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SHERWOOD v. SCANLON

UNITED STATES DISTRICT COURT EASTERN DISTRICT OF NEW YORK


June 15, 1962

Ogden M. SHERWOOD, Plaintiff,
v.
Thomas E. SCANLON, District Director of Internal Revenue for the Eastern District of New York, Defendant

The opinion of the court was delivered by: BRUCHHAUSEN

This action was commenced pursuant to 28 U.S.C.A. § 1340. The plaintiff seeks to have an assessment for federal taxes declared null and void, to set aside the assessment, to abate the tax and enjoin the defendant, pendente lite. A temporary restraining order is in effect, enjoining the defendant from seizing the proceeds of a trust fund for the benefit of the plaintiff.

The defendant cross-moved for a dismissal of the action on the ground that the complaint fails to state a claim upon which relief can be granted. He urges that the United States is a necessary and indispensable party, that it has not been made a party defendant, and that the plaintiff seeks to restrain the collection of federal taxes, in violation of Section 7421 of the Internal Revenue Code of 1954, 26 U.S.C.A. § 7421.

Upon such a motion, the Court must accept as true the facts alleged in the complaint. Merrimac Hat Corporation v. Crown Overall Mfg. Co., D.C.S.D.N.Y.1950, 91 F.Supp. 49. However, if equitable relief is unavailable to the plaintiff, he cannot prevail. Heller v. Scanlon, D.C.E.D.N.Y.1961, 196 F.Supp. 832.

 The defendant asserts that this Court lacks jurisdiction under 26 U.S.C.A. § 7421 which provides:

 '(a) Tax. -- Except as provided in sections 6212(a) and (c), and 6213(a), no suit for the purpose of restraining the assessment or collection of any tax shall be maintained in any court.'

 Those exceptions are inapplicable to the case at bar. It is also immaterial whether the assessment is a tax or a penalty since 26 U.S.C.A. § 6671 provides in part:

 '* * * Except as otherwise provided, any reference in this title to 'tax' imposed by this title shall be deemed also to refer to the penalties and liabilities provided by this subchapter.'

 It follows, therefore, that Section 7421 would apply whether the assessment be a tax or penalty.

 The plaintiff contends that he has no adequate remedy at law, namely if his motion is denied, the defendant will then proceed to collect the penalty and thereby render him destitute. The allegation of prospective destitution is mentioned once in the complaint and also in the plaintiff's brief. An injunction to restrain collection of a tax may issue where the tax is illegal and there are special and extraordinary circumstances. Miller v. Standard Nut Margarine Co., 284 U.S. 498, 52 S. Ct. 260, 76 L. Ed. 422; Enochs v. Williams Packing and Navigation Co., Inc., 82 S. Ct. 1125.

 In the Miller case, it was apparent that the tax was illegal. The assessment in the case at bar is not in that category. However, the plaintiff does make allegations, later detailed, which if upheld after trial, may absolve him from liability for the assessment upon the ground that the failure to pay the tax was not 'wilful,' within the meaning of 26 U.S.C.A. § 6672.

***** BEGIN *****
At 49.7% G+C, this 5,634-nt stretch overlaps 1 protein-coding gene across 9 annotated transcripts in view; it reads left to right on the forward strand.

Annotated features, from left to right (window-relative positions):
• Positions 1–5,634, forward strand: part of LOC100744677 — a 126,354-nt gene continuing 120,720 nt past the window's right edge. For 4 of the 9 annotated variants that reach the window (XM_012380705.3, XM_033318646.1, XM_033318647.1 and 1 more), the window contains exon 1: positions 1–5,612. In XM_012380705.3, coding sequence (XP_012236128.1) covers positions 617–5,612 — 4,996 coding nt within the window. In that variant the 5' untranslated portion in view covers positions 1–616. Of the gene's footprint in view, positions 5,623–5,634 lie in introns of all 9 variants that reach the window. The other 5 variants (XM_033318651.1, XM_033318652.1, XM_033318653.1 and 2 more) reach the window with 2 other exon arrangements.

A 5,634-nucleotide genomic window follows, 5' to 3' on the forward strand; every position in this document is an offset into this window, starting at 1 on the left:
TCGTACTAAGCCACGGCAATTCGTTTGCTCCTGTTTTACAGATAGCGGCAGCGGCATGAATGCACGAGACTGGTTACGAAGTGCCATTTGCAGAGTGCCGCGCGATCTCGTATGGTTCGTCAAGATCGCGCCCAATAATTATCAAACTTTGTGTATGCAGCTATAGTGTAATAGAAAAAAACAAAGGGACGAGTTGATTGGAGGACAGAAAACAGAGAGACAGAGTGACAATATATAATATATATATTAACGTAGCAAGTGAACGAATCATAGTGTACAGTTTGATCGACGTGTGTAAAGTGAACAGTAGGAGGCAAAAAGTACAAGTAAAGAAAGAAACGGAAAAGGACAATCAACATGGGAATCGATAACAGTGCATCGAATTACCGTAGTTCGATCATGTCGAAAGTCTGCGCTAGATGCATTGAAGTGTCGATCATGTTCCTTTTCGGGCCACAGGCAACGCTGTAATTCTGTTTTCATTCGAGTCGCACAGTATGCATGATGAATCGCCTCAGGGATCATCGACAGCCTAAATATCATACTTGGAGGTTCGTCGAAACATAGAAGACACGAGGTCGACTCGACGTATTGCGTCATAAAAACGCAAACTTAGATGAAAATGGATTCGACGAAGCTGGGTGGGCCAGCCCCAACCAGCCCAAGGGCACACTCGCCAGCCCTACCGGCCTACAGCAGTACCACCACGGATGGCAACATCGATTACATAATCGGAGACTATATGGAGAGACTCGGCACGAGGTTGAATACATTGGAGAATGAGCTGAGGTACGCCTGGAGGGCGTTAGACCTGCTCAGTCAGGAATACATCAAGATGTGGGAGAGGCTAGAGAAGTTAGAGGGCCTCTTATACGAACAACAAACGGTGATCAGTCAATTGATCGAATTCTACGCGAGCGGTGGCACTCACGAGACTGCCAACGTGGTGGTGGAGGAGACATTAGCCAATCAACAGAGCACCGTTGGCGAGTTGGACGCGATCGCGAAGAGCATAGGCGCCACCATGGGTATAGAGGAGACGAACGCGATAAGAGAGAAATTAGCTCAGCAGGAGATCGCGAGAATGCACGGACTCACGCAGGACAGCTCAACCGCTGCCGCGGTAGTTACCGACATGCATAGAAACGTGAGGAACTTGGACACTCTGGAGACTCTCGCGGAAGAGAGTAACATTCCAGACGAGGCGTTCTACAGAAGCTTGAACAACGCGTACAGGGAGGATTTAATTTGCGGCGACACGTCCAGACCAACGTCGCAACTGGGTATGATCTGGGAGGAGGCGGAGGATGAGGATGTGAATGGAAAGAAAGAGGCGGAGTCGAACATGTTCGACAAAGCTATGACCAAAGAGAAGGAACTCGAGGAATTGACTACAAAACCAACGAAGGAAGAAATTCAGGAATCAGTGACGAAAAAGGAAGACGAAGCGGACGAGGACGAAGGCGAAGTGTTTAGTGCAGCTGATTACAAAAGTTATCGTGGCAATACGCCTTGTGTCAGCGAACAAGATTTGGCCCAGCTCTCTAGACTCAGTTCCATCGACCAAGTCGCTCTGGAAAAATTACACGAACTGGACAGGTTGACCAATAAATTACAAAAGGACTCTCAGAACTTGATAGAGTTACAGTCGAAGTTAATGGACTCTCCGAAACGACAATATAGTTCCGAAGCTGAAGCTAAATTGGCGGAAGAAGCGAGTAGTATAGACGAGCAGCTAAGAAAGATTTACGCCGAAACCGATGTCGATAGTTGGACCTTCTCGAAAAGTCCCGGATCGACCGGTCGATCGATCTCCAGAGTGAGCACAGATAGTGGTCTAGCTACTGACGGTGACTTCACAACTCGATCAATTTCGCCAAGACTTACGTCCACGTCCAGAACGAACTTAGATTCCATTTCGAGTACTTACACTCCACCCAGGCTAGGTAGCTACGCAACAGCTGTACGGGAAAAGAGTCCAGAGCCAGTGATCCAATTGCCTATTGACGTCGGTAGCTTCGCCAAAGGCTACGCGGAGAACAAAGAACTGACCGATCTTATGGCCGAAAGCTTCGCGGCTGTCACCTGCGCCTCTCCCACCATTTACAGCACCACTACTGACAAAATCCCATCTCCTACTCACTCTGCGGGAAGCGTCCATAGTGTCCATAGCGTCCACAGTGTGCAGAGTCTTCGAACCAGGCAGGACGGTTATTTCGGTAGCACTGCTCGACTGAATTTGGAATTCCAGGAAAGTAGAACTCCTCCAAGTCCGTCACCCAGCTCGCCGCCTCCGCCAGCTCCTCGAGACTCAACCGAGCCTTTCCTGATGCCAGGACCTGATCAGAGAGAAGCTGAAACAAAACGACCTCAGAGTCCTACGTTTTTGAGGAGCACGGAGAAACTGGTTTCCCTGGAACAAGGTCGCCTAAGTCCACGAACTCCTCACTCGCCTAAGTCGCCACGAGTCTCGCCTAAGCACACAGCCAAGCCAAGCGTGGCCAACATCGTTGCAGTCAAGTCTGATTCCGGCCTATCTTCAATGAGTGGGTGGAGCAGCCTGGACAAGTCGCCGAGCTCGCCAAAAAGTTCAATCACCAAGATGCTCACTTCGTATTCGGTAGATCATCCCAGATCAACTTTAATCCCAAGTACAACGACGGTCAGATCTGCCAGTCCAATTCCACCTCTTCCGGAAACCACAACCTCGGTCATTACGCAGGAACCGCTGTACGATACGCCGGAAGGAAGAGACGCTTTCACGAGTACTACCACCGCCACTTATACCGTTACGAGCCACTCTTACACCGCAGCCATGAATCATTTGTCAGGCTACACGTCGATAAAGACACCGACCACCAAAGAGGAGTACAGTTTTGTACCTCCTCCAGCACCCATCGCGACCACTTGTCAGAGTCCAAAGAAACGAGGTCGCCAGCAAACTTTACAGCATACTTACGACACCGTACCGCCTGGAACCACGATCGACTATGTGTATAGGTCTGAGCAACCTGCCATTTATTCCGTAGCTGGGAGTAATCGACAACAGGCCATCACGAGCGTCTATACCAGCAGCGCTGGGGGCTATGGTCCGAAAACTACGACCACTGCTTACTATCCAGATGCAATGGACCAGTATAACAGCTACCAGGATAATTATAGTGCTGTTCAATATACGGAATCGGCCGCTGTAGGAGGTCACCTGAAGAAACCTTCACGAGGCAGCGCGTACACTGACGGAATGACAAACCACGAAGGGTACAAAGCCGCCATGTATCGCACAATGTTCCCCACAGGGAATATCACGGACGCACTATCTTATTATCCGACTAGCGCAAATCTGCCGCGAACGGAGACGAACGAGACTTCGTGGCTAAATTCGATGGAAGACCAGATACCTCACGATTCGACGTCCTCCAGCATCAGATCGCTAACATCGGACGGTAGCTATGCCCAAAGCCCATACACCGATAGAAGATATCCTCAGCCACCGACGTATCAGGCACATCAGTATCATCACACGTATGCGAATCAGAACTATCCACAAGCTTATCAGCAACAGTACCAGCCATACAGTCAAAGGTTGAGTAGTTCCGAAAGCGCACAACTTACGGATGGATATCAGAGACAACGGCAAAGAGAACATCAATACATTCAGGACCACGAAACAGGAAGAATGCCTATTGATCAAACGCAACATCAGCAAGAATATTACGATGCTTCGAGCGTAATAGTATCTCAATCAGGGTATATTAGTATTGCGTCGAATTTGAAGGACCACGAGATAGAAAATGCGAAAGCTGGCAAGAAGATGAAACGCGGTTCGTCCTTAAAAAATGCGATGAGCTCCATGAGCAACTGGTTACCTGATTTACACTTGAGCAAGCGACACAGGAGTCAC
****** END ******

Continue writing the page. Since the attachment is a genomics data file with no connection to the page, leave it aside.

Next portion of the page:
The plaintiff has an adequate remedy at law. In Steele v. United States, 8 Cir., 280 F.2d 89, at page 91, the Court held that assessments are divisible and that plaintiff may 'make payment of the amount of the penalty applicable to the withheld taxes of any individual employee, to make claim for refund, and to institute suit for recovery, as a means of settling the question of the right of the Government to have made penalty assessment against them personally in the circumstances of the situation.'

 It appears that the defendant has collected the sum of $ 66.80 from the plaintiff's present employer, which sum was owing by it to the plaintiff. This payment should be considered in connection with any prospective action for refund.

 The defendant should furnish the plaintiff with such information from the reports and statements of Gillmor's Inc., in his possession, as is necessary in the institution of the action.

 Previous reference has been made to the plaintiff's contention that he is not liable for the assessment. He alleges that he was an officer of the Gillmor Company in name only; that the controlling influence was with one Cazanova, the president and majority stockholder; that the bookkeeper prepared the return for the quarter ending March 31, 1957; that plaintiff signed and mailed the same to the District Director with a check drawn on the corporation's bank for $ 23,864.14; that thereafter without the consent of or any consultation with plaintiff, Cazanova directed the bank to stop payment and that the plaintiff was shortly thereafter discharged as an employee of the corporation.

 Under the circumstances, the Court reluctantly concludes that the defendant is entitled to a dismissal of the complaint and a denial of the plaintiff's motion. Unfortunately, if the plaintiff eventually succeeds in establishing that the failure to pay the tax was not wilful, thus absolving him from liability, he may meanwhile suffer hardship and distress through the action of the defendant in enforcing the payment of the lien for the assessment. This is the kind of situation, wherein the Court would be sympathetic to the grant of a preference of trial. The defendant should refrain from enforcing the lien, pending determination of the issue of plaintiff's liability for the tax.

 Settle order on ten (10) days' notice.

19620615

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